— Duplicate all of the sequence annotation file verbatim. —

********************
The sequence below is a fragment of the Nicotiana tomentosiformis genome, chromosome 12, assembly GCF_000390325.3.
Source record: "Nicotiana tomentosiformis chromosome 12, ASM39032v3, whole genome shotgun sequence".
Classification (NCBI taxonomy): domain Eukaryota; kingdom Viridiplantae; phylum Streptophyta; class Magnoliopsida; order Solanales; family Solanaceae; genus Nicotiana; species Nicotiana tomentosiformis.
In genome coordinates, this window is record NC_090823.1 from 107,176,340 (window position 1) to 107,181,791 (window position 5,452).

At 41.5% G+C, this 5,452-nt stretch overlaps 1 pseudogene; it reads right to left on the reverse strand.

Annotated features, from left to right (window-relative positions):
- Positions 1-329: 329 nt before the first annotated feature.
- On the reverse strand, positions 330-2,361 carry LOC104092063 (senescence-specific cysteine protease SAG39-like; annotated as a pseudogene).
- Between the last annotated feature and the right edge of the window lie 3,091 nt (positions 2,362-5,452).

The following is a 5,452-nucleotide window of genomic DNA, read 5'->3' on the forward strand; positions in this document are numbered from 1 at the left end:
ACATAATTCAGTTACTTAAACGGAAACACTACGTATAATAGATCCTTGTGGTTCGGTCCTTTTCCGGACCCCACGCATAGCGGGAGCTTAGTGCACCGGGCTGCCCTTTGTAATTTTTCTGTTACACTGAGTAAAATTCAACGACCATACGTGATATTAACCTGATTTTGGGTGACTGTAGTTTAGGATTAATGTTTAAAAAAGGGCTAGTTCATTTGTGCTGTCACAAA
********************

The sequence below is a fragment of the Nicotiana tomentosiformis genome, chromosome 12, assembly GCF_000390325.3.
Source record: "Nicotiana tomentosiformis chromosome 12, ASM39032v3, whole genome shotgun sequence".
Classification (NCBI taxonomy): domain Eukaryota; kingdom Viridiplantae; phylum Streptophyta; class Magnoliopsida; order Solanales; family Solanaceae; genus Nicotiana; species Nicotiana tomentosiformis.
In genome coordinates, this window is record NC_090823.1 from 107,176,340 (window position 1) to 107,181,791 (window position 5,452).

At 41.5% G+C, this 5,452-nt stretch overlaps 1 pseudogene; it reads right to left on the reverse strand.

Annotated features, from left to right (window-relative positions):
- Positions 1-329: 329 nt before the first annotated feature.
- On the reverse strand, positions 330-2,361 carry LOC104092063 (senescence-specific cysteine protease SAG39-like; annotated as a pseudogene).
- Between the last annotated feature and the right edge of the window lie 3,091 nt (positions 2,362-5,452).

The following is a 5,452-nucleotide window of genomic DNA, read 5'->3' on the forward strand; positions in this document are numbered from 1 at the left end:
ACATAATTCAGTTACTTAAACGGAAACACTACGTATAATAGATCCTTGTGGTTCGGTCCTTTTCCGGACCCCACGCATAGCGGGAGCTTAGTGCACCGGGCTGCCCTTTGTAATTTTTCTGTTACACTGAGTAAAATTCAACGACCATACGTGATATTAACCTGATTTTGGGTGACTGTAGTTTAGGATTAATGTTTAAAAAAGGGCTAGTTCATTTGTGCTGTCACAAA